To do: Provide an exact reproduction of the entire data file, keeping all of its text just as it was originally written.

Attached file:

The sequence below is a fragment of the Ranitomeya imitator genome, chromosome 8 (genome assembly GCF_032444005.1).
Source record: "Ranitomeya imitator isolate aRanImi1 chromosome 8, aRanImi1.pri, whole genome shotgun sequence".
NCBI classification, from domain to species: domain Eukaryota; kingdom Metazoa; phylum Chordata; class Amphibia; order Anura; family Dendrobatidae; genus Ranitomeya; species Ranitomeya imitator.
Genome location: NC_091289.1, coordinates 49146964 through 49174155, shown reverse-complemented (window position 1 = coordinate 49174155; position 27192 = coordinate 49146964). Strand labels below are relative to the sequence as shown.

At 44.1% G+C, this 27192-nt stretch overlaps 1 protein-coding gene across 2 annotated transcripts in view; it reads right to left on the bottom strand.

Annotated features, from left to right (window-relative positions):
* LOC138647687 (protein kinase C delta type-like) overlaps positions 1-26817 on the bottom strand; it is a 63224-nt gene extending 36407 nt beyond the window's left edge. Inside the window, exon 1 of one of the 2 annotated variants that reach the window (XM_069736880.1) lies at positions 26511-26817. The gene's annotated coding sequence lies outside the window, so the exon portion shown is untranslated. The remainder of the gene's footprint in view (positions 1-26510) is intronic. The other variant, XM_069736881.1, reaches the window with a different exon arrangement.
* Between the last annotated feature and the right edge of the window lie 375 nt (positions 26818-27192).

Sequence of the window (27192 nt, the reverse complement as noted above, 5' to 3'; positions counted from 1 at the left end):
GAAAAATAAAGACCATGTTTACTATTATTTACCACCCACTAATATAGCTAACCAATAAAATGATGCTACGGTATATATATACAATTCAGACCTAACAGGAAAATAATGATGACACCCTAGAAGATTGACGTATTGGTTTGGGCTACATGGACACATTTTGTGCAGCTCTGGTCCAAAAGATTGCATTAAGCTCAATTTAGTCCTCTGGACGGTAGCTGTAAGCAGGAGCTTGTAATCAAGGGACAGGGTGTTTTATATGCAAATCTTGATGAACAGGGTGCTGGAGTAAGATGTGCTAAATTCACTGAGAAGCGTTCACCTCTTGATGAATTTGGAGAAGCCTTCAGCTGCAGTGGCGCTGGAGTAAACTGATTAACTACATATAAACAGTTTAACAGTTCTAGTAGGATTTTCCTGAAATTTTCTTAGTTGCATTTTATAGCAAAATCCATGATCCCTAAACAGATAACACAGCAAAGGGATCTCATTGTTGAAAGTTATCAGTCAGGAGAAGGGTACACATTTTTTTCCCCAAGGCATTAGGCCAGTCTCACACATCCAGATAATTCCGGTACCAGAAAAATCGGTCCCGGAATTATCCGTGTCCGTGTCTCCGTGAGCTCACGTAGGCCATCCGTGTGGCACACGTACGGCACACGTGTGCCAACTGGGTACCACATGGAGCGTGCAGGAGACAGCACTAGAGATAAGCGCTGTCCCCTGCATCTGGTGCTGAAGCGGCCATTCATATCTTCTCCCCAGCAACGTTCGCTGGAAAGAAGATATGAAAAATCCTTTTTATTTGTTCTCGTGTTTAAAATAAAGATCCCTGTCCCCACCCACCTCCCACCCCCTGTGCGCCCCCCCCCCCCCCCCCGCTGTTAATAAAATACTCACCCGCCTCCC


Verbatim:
The sequence below is a fragment of the Ranitomeya imitator genome, chromosome 8 (genome assembly GCF_032444005.1).
Source record: "Ranitomeya imitator isolate aRanImi1 chromosome 8, aRanImi1.pri, whole genome shotgun sequence".
NCBI classification, from domain to species: domain Eukaryota; kingdom Metazoa; phylum Chordata; class Amphibia; order Anura; family Dendrobatidae; genus Ranitomeya; species Ranitomeya imitator.
Genome location: NC_091289.1, coordinates 49146964 through 49174155, shown reverse-complemented (window position 1 = coordinate 49174155; position 27192 = coordinate 49146964). Strand labels below are relative to the sequence as shown.

At 44.1% G+C, this 27192-nt stretch overlaps 1 protein-coding gene across 2 annotated transcripts in view; it reads right to left on the bottom strand.

Annotated features, from left to right (window-relative positions):
* LOC138647687 (protein kinase C delta type-like) overlaps positions 1-26817 on the bottom strand; it is a 63224-nt gene extending 36407 nt beyond the window's left edge. Inside the window, exon 1 of one of the 2 annotated variants that reach the window (XM_069736880.1) lies at positions 26511-26817. The gene's annotated coding sequence lies outside the window, so the exon portion shown is untranslated. The remainder of the gene's footprint in view (positions 1-26510) is intronic. The other variant, XM_069736881.1, reaches the window with a different exon arrangement.
* Between the last annotated feature and the right edge of the window lie 375 nt (positions 26818-27192).

Sequence of the window (27192 nt, the reverse complement as noted above, 5' to 3'; positions counted from 1 at the left end):
GAAAAATAAAGACCATGTTTACTATTATTTACCACCCACTAATATAGCTAACCAATAAAATGATGCTACGGTATATATATACAATTCAGACCTAACAGGAAAATAATGATGACACCCTAGAAGATTGACGTATTGGTTTGGGCTACATGGACACATTTTGTGCAGCTCTGGTCCAAAAGATTGCATTAAGCTCAATTTAGTCCTCTGGACGGTAGCTGTAAGCAGGAGCTTGTAATCAAGGGACAGGGTGTTTTATATGCAAATCTTGATGAACAGGGTGCTGGAGTAAGATGTGCTAAATTCACTGAGAAGCGTTCACCTCTTGATGAATTTGGAGAAGCCTTCAGCTGCAGTGGCGCTGGAGTAAACTGATTAACTACATATAAACAGTTTAACAGTTCTAGTAGGATTTTCCTGAAATTTTCTTAGTTGCATTTTATAGCAAAATCCATGATCCCTAAACAGATAACACAGCAAAGGGATCTCATTGTTGAAAGTTATCAGTCAGGAGAAGGGTACACATTTTTTTCCCCAAGGCATTAGGCCAGTCTCACACATCCAGATAATTCCGGTACCAGAAAAATCGGTCCCGGAATTATCCGTGTCCGTGTCTCCGTGAGCTCACGTAGGCCATCCGTGTGGCACACGTACGGCACACGTGTGCCAACTGGGTACCACATGGAGCGTGCAGGAGACAGCACTAGAGATAAGCGCTGTCCCCTGCATCTGGTGCTGAAGCGGCCATTCATATCTTCTCCCCAGCAACGTTCGCTGGAAAGAAGATATGAAAAATCCTTTTTATTTGTTCTCGTGTTTAAAATAAAGATCCCTGTCCCCACCCACCTCCCACCCCCTGTGCGCCCCCCCCCCCCCCCCCGCTGTTAATAAAATACTCACCCGCCTCCC